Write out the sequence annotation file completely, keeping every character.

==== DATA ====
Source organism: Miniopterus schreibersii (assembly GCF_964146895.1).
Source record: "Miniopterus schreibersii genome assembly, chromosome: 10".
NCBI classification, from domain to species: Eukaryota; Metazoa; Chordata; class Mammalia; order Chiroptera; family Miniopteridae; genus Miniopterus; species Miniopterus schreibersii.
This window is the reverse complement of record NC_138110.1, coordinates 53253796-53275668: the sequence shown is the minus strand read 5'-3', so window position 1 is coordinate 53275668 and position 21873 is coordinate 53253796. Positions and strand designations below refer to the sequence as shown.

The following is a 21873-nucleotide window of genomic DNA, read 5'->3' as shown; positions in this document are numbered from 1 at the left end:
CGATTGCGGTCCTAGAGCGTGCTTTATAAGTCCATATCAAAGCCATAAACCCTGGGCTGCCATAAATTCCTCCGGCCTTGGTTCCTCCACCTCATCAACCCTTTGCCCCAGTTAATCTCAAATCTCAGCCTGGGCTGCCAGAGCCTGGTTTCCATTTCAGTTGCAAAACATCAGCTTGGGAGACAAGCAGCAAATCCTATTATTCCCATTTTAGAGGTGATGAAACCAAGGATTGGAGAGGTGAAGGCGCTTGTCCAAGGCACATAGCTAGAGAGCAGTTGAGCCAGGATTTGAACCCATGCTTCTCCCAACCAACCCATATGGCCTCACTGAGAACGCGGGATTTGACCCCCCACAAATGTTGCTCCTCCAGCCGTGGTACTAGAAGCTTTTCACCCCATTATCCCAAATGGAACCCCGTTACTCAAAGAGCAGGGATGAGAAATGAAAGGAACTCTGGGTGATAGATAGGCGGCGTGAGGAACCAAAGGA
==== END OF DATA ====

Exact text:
Source organism: Miniopterus schreibersii (assembly GCF_964146895.1).
Source record: "Miniopterus schreibersii genome assembly, chromosome: 10".
NCBI classification, from domain to species: Eukaryota; Metazoa; Chordata; class Mammalia; order Chiroptera; family Miniopteridae; genus Miniopterus; species Miniopterus schreibersii.
This window is the reverse complement of record NC_138110.1, coordinates 53253796-53275668: the sequence shown is the minus strand read 5'-3', so window position 1 is coordinate 53275668 and position 21873 is coordinate 53253796. Positions and strand designations below refer to the sequence as shown.

The following is a 21873-nucleotide window of genomic DNA, read 5'->3' as shown; positions in this document are numbered from 1 at the left end:
CGATTGCGGTCCTAGAGCGTGCTTTATAAGTCCATATCAAAGCCATAAACCCTGGGCTGCCATAAATTCCTCCGGCCTTGGTTCCTCCACCTCATCAACCCTTTGCCCCAGTTAATCTCAAATCTCAGCCTGGGCTGCCAGAGCCTGGTTTCCATTTCAGTTGCAAAACATCAGCTTGGGAGACAAGCAGCAAATCCTATTATTCCCATTTTAGAGGTGATGAAACCAAGGATTGGAGAGGTGAAGGCGCTTGTCCAAGGCACATAGCTAGAGAGCAGTTGAGCCAGGATTTGAACCCATGCTTCTCCCAACCAACCCATATGGCCTCACTGAGAACGCGGGATTTGACCCCCCACAAATGTTGCTCCTCCAGCCGTGGTACTAGAAGCTTTTCACCCCATTATCCCAAATGGAACCCCGTTACTCAAAGAGCAGGGATGAGAAATGAAAGGAACTCTGGGTGATAGATAGGCGGCGTGAGGAACCAAAGGA